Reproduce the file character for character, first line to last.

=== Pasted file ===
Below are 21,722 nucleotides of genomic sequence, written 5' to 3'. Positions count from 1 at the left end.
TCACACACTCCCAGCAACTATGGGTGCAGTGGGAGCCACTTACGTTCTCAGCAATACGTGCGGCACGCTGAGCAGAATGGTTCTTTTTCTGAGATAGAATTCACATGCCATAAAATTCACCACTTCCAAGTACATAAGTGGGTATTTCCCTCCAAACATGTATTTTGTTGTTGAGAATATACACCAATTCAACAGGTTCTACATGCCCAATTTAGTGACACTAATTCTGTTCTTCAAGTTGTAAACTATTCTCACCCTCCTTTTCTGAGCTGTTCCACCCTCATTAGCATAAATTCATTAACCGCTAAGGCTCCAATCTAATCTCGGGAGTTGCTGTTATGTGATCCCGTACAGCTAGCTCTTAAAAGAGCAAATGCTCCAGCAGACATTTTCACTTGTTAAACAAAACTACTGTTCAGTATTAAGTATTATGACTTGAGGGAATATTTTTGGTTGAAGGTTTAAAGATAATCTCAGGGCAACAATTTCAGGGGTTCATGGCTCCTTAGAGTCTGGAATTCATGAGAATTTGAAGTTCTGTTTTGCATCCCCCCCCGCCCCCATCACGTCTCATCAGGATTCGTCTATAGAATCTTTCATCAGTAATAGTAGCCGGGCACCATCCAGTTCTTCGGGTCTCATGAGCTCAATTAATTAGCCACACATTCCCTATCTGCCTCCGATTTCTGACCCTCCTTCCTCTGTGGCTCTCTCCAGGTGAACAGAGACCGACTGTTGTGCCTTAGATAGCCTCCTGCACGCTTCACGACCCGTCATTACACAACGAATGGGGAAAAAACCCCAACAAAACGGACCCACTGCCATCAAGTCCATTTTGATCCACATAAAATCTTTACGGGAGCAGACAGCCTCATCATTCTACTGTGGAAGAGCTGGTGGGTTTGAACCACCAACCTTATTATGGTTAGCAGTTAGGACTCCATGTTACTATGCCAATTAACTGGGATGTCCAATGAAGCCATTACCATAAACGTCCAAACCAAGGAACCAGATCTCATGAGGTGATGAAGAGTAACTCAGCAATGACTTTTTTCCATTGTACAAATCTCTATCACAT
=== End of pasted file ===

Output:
Below are 21,722 nucleotides of genomic sequence, written 5' to 3'. Positions count from 1 at the left end.
TCACACACTCCCAGCAACTATGGGTGCAGTGGGAGCCACTTACGTTCTCAGCAATACGTGCGGCACGCTGAGCAGAATGGTTCTTTTTCTGAGATAGAATTCACATGCCATAAAATTCACCACTTCCAAGTACATAAGTGGGTATTTCCCTCCAAACATGTATTTTGTTGTTGAGAATATACACCAATTCAACAGGTTCTACATGCCCAATTTAGTGACACTAATTCTGTTCTTCAAGTTGTAAACTATTCTCACCCTCCTTTTCTGAGCTGTTCCACCCTCATTAGCATAAATTCATTAACCGCTAAGGCTCCAATCTAATCTCGGGAGTTGCTGTTATGTGATCCCGTACAGCTAGCTCTTAAAAGAGCAAATGCTCCAGCAGACATTTTCACTTGTTAAACAAAACTACTGTTCAGTATTAAGTATTATGACTTGAGGGAATATTTTTGGTTGAAGGTTTAAAGATAATCTCAGGGCAACAATTTCAGGGGTTCATGGCTCCTTAGAGTCTGGAATTCATGAGAATTTGAAGTTCTGTTTTGCATCCCCCCCCGCCCCCATCACGTCTCATCAGGATTCGTCTATAGAATCTTTCATCAGTAATAGTAGCCGGGCACCATCCAGTTCTTCGGGTCTCATGAGCTCAATTAATTAGCCACACATTCCCTATCTGCCTCCGATTTCTGACCCTCCTTCCTCTGTGGCTCTCTCCAGGTGAACAGAGACCGACTGTTGTGCCTTAGATAGCCTCCTGCACGCTTCACGACCCGTCATTACACAACGAATGGGGAAAAAACCCCAACAAAACGGACCCACTGCCATCAAGTCCATTTTGATCCACATAAAATCTTTACGGGAGCAGACAGCCTCATCATTCTACTGTGGAAGAGCTGGTGGGTTTGAACCACCAACCTTATTATGGTTAGCAGTTAGGACTCCATGTTACTATGCCAATTAACTGGGATGTCCAATGAAGCCATTACCATAAACGTCCAAACCAAGGAACCAGATCTCATGAGGTGATGAAGAGTAACTCAGCAATGACTTTTTTCCATTGTACAAATCTCTATCACAT